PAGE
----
Investing

Echoes of the Black Monday Crash of '87

There are things to learn from that debacle. Just don't overdo it.

Yes, they really dressed like that.

Photographer: James Marshall/Corbis/Getty Images

Later this week, Oct. 19 will mark the 30th anniversary of the 1987 stock-market crash, which happened to fall on a Monday. That day -- Black Monday -- still stands as the biggest percentage loss in the history of the Dow Jones Industrial average, with a 22.6 percent, or 508 point, decline.

During periods of confusion -- that is, almost all of the time -- investors often look to the historical record for insight. They want to understand the present by gazing into the past, even when the analogy doesn't quite work. We all read about issues such as peak earnings, New York Stock Exchangemargin debt, sentiment, volatility, national deficits, even rising home prices, and try to draw comparisons with yesteryear. Perhaps my favorite of these exercises are the false parallels that have been drawn repeatedly between today and the 1987 crash.

Most of the underlying factors that drove that meltdown were very different from today's market structure. First and foremost among those differences is portfolio insurance. This was a product so foolish it is hard to imagine today. How could anyone think buying puts -- which become more valuable as the price of the underlying stock falls -- amid a downturn would protect against further losses? I guess the idea was that option traders were going to become insurance underwriters for portfolio managers and absorb all of the losses. Add to that the creaky NYSE infrastructure, during a pre-computerized, manual trading era when transactions were made face-to-face or over the phone. If you can imagine what happened when traders stopped answering the phones to avoid taking another "sell" order, well, add all that together and most of the mystery of the 1987 crash is solved.

However, there are a few parallels that I do think are worth mentioning. To my eye, I find the following attributes of 1987 most intriguing:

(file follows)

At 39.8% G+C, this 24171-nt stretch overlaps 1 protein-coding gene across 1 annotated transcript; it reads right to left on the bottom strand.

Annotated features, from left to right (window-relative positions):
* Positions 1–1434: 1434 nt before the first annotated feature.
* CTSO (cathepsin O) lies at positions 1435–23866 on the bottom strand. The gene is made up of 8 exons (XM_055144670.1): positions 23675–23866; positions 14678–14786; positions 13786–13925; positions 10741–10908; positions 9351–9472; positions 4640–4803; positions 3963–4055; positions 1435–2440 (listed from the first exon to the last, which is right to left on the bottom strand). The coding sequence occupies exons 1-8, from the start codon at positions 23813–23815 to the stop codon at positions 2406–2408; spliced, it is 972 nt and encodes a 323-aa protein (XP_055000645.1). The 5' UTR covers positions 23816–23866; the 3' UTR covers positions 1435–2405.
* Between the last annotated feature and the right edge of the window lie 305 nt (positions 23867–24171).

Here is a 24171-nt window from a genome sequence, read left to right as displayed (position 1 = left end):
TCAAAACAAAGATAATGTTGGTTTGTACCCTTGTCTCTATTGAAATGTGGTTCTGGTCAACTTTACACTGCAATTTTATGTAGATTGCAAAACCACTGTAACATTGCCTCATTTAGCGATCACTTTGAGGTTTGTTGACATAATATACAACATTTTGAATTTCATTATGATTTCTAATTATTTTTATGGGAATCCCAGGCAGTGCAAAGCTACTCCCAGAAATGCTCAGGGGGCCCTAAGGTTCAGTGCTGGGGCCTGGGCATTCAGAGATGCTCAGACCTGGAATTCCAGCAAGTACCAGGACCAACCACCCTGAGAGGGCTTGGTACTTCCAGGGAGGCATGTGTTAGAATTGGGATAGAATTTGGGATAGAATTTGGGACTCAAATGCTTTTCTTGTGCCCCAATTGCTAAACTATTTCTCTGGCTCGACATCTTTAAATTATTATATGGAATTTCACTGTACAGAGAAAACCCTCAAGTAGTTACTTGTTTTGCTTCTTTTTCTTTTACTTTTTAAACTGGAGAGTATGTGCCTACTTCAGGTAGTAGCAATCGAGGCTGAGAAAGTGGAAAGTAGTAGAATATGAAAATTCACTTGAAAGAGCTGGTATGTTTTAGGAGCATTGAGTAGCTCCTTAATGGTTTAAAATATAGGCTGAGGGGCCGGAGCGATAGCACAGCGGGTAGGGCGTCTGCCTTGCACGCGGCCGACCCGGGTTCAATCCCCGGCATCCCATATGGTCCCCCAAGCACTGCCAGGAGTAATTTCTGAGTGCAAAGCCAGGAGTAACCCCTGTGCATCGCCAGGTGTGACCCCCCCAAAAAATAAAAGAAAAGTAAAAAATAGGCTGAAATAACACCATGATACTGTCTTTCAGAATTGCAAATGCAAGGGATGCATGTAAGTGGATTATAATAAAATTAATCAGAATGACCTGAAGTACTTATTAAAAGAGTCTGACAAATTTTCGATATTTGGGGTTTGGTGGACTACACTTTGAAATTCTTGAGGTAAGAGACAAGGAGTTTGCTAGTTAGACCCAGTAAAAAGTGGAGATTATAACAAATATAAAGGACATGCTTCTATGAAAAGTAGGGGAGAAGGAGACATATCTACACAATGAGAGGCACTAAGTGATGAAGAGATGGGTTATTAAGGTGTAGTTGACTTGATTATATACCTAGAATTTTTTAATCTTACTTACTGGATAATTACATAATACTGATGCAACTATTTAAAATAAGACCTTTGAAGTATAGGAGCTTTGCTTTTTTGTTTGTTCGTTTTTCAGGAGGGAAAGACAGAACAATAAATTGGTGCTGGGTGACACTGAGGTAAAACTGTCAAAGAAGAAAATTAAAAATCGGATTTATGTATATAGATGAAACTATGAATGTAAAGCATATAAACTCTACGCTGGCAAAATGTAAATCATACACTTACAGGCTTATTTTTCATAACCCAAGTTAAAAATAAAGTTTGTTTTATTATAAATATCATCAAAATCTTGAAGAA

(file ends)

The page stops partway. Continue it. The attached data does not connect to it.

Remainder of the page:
• The rally from 1982-87 followed a 16-year bear market where stocks were extremely volatile, with big rallies and selloffs. In that period before the bull market started, stocks were essentially unchanged -- and that's before accounting for a lot of inflation in the 1970s and early 1980s.
  • A Federal Reserve chief turned out to be particularly friendly to equity markets, and was willing to keep lowering interest rates.
  • A bull market had begun in 1982, when stock indexes broke out to new highs for the first time in more than a decade.
  • The move off of the 1982 break out was greeted with broad skepticism and disbelief by investors. Even five years later, there was still plenty of doubt.
  • Despite this doubt, during the next five-plus years, the Standard & Poor's 500 Index would almost triple in value.

The relevant parallels end there. The start of 1987 saw a hot market running way ahead of itself. The Dow gained almost 14 percent during January 1987 alone; as summer was ending, the index was up almost 44 percent by Aug. 25, while the S&P 500 was up more than 39 percent. From there, markets started to lose ground, falling almost 15 percent from the peak through Oct. 15. On the Friday before the crash, the Dow fell 4.6 percent.

Then the crash, an epic plunge that still holds top ranking in the record books.

Even though many of the parallels that pundits are trying to draw between now and then are a stretch, there are still worthwhile lessons to learn from accounts of that episode. I highly recommend Tim Metz's seminal book on the topic, "Black Monday: The Catastrophe of October 19, 1987." Diana B. Henriques's "A First-Class Catastrophe: The Road to Black Monday, the Worst Day in Wall Street History" is in my reading queue, but I have yet to start it.

George Santayana's great maxim was that those who do not learn from history are doomed to repeat it. Perhaps there should be a corollary about learning the wrong lessons from history as well.  

This column does not necessarily reflect the opinion of the editorial board or Bloomberg LP and its owners.

    To contact the author of this story:
    Barry Ritholtz at britholtz3@bloomberg.net

    To contact the editor responsible for this story:
    James Greiff at jgreiff@bloomberg.net

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